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A cargo ship is loaded with soybeans at the Parrish & Heimbecker grain terminal in the port of Hamilton, Ont., with U.S. Steel (formerly Stelco) in the rear, as seen through the bridge windows Sept. 30, 2013. (J.P. MOCZULSKI For The Globe and Mail)
A cargo ship is loaded with soybeans at the Parrish & Heimbecker grain terminal in the port of Hamilton, Ont., with U.S. Steel (formerly Stelco) in the rear, as seen through the bridge windows Sept. 30, 2013. (J.P. MOCZULSKI For The Globe and Mail)

How Steeltown transformed into a booming agrifood hub Add to ...

At Pier 16 in Hamilton Harbour, another chapter in the sad decline of the city’s once-dominant steel industry is playing out as cranes load huge mounds of unwanted iron ore onto a ship, bound for mills in China.

Carting off the vital steel-making raw material from United States Steel Corp., which idled its blast furnace here three years ago, suggests the mill won’t be restarting any time soon, if ever.

And yet across the harbour a second ship highlights an emerging economic engine for Hamilton – the booming agrifood sector. The Federal Yukina is waiting to dock alongside Parrish & Heimbecker Ltd.’s newly built dome-shaped grain silos, where it will begin loading up the fall harvest of Ontario soybeans for export to the Netherlands.

From near-obscurity five years ago, agrifood has become a mainstay of Hamilton’s port, and the regional economy. Agricultural tonnage shipped through the port doubled between 2008 and 2012 to a record of more than 1.6 million tonnes, led by exports of one million tonnes of soybeans last year. Agricultural products now account for 16 per cent of everything shipped in and out of the port, up from less than 10 per cent in 2009.

This year is expected to be even better as a bumper crop of soybeans, corn and wheat is harvested across Ontario. So far, grain shipments are up 30 per cent from last year. Fertilizer is up 80 per cent.

Steel shipments, on the other hand, are down 35 per cent so far this year, compared to 2012. Shipments of coke, a key steel-making input, are down 92 per cent.

“Agriculture is the new steel for Hamilton,” said Ian Hamilton, vice-president of the Hamilton Port Authority and head of real estate development. “Five years ago, the market for steel collapsed. And that’s when it hit home that we had to diversify.”

Since then, the port has attracted $200-million in new investment, including $40-million in various agriculture-related projects, such as new and expanded storage and handling for grains and fertilizer. In 2007, Bunge Ltd. expanded its canola processing plant and Biox Corp. opened a 67-million-litre biodiesel plant at the port.

“Everything you can see from here down to there is alive and well,” said Hamilton Mayor Bob Bratina, pointing out over the harbour toward the Burlington Bay Bridge. “We’re running out of space. That’s probably our biggest problem. We don’t have enough space to put people who want to be here.”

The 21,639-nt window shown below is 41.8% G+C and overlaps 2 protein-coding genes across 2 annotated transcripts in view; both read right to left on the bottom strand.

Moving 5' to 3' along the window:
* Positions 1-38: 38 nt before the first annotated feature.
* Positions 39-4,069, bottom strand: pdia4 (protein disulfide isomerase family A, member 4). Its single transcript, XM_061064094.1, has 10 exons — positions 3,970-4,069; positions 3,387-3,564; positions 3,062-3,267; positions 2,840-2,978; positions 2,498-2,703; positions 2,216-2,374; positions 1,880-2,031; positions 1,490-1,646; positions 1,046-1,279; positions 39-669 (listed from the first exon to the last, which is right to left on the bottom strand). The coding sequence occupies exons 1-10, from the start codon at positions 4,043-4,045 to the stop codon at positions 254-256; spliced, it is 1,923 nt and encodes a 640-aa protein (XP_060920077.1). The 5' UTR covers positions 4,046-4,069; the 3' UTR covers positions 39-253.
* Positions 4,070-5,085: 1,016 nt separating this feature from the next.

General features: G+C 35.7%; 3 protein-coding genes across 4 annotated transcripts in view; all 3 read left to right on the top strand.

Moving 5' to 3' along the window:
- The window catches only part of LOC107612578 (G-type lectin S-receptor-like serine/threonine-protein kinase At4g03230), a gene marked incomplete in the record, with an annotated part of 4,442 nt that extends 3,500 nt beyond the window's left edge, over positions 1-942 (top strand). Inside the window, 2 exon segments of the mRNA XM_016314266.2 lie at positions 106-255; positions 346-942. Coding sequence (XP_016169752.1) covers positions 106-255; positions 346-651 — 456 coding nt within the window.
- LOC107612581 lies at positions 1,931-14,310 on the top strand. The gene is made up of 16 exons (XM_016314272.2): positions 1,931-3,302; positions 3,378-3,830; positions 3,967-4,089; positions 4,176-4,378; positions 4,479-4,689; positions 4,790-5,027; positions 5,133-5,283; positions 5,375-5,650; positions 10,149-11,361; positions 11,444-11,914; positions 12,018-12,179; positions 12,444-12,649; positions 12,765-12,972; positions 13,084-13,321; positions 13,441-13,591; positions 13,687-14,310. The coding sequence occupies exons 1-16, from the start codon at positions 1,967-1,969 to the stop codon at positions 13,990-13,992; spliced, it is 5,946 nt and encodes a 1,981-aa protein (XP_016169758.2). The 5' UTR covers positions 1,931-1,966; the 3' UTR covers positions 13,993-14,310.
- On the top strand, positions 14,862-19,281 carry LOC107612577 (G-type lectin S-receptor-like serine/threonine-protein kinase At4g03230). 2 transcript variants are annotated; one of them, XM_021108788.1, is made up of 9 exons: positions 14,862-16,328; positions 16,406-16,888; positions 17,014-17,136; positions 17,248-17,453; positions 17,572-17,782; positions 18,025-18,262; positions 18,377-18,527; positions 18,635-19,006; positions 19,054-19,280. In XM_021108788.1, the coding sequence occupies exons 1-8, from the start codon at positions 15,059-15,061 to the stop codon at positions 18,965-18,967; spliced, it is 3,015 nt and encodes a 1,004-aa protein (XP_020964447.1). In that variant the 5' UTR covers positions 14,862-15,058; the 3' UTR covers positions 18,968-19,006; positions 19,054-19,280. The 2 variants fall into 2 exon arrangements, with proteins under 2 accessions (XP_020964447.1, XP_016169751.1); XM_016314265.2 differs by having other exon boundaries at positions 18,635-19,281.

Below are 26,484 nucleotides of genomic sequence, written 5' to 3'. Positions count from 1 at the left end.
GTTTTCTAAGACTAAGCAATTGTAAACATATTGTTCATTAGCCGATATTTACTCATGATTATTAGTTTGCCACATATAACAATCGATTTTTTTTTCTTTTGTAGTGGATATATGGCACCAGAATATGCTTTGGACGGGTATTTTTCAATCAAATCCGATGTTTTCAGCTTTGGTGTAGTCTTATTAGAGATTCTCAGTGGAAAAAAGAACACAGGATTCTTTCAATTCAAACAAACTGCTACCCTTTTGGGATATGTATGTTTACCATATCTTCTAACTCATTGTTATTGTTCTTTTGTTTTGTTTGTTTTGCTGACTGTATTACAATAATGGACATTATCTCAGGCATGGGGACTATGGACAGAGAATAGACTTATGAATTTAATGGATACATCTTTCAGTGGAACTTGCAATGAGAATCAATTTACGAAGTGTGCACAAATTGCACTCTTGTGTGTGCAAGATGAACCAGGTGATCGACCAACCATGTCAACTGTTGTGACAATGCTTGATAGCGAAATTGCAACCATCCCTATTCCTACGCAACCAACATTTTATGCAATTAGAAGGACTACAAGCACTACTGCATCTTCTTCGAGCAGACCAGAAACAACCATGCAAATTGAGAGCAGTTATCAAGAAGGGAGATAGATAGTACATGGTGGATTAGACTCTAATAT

So the port authority is looking for additional land to feed future expansion, much of it linked to agrifood – already a $1.3-billion industry in the city. Among other things, the port is eyeing U.S. Steel’s underused 400-hectare site that dominates the waterfront.

“If the land mass is there, they will come,” said Bruce Wood, president and chief executive of the port authority. “If U.S. Steel ever gave up or sold some of their property, that’s a game changer.”

The port has ambitious plans to boost tonnage capacity by expanding rail links that would double the length of trains that can access the harbour, to 100 cars from 50. Efforts are also under way to attract new value-added manufacturers, such as margarine makers, distilleries and breweries plus a flour mill to help feed a nearby Maple Leaf Foods mega-bakery, opened in 2011.

“A lot of the flour mills in Canada are old,” Mr. Bratina said. “You have grain. You have a bakery. Why not make flour?”

Parrish & Heimbecher, one of the port’s newest tenants, invested $20-million to build two 30,000-tonne multi-use storage domes, capable of handling everything from soybean and sugar to fertilizer. It’s now exploring the possibility of adding substantially to that capacity. “We have plans to grow our business on this site,” said Matthew Gardner, operations manager for Eastern Canada.

Ontario consumes less than half of the province’s swelling production of wheat and soybeans. The surplus needs to find a way to hungry markets in Europe, Asia and Latin America, Mr. Gardner pointed out.

Across the harbour at grain merchant Richardson International Ltd., a steady stream of double tractor-trailers is unloading wheat from as far away as Owen Sound and Trenton, Ont. At the peak of the harvest, as many as 240 trucks per day are weighed in, their load tested for quality and then cycled through three unloading pits.

Thanks to a $5.5-million expansion in 2008, tonnage has grown 35 per cent. “As agriculture has boomed, we’ve benefited too,” explained Riley Verhelst, Richardson’s director of operations.

Hamilton Harbour is also becoming a key conduit for fertilizer, including potash from Saskatchewan and urea from the Baltics. Handlers such as Agrico Canada Ltd. have seen inbound tonnage more than double since the recession, buoyed by demand from Ontario farmers, who have vastly expanded corn acreage.

(Editors note: An earlier online version has been corrected to indicate that the Parrish & Heimbecher investment was to build two 30,000-tonne multi-use storage domes, not 30-tonne. And Riley Verhelst is Richardson’s director of operations. His surname was misspelled.) 

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